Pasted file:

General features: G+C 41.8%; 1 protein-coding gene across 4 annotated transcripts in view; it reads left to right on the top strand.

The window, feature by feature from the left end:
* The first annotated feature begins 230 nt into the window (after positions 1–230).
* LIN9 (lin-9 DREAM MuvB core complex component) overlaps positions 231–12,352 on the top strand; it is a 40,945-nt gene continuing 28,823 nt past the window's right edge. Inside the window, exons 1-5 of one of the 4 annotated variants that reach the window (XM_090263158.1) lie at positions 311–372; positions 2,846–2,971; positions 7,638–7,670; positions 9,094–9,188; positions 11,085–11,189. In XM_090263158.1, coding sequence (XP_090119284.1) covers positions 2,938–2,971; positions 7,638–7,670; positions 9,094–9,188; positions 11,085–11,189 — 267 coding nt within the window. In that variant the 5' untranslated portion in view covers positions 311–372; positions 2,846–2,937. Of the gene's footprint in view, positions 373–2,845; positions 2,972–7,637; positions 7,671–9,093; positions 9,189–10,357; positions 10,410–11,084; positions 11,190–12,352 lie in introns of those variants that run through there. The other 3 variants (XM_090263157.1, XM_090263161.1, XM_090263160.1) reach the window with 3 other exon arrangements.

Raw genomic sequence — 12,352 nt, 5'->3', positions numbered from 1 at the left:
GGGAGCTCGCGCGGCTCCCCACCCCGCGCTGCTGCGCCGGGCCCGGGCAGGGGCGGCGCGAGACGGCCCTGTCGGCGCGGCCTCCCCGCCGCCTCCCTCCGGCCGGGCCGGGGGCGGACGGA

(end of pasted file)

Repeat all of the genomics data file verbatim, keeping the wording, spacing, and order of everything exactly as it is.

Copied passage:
General features: G+C 41.8%; 1 protein-coding gene across 4 annotated transcripts in view; it reads left to right on the top strand.

The window, feature by feature from the left end:
* The first annotated feature begins 230 nt into the window (after positions 1–230).
* LIN9 (lin-9 DREAM MuvB core complex component) overlaps positions 231–12,352 on the top strand; it is a 40,945-nt gene continuing 28,823 nt past the window's right edge. Inside the window, exons 1-5 of one of the 4 annotated variants that reach the window (XM_090263158.1) lie at positions 311–372; positions 2,846–2,971; positions 7,638–7,670; positions 9,094–9,188; positions 11,085–11,189. In XM_090263158.1, coding sequence (XP_090119284.1) covers positions 2,938–2,971; positions 7,638–7,670; positions 9,094–9,188; positions 11,085–11,189 — 267 coding nt within the window. In that variant the 5' untranslated portion in view covers positions 311–372; positions 2,846–2,937. Of the gene's footprint in view, positions 373–2,845; positions 2,972–7,637; positions 7,671–9,093; positions 9,189–10,357; positions 10,410–11,084; positions 11,190–12,352 lie in introns of those variants that run through there. The other 3 variants (XM_090263157.1, XM_090263161.1, XM_090263160.1) reach the window with 3 other exon arrangements.

Raw genomic sequence — 12,352 nt, 5'->3', positions numbered from 1 at the left:
GGGAGCTCGCGCGGCTCCCCACCCCGCGCTGCTGCGCCGGGCCCGGGCAGGGGCGGCGCGAGACGGCCCTGTCGGCGCGGCCTCCCCGCCGCCTCCCTCCGGCCGGGCCGGGGGCGGACGGA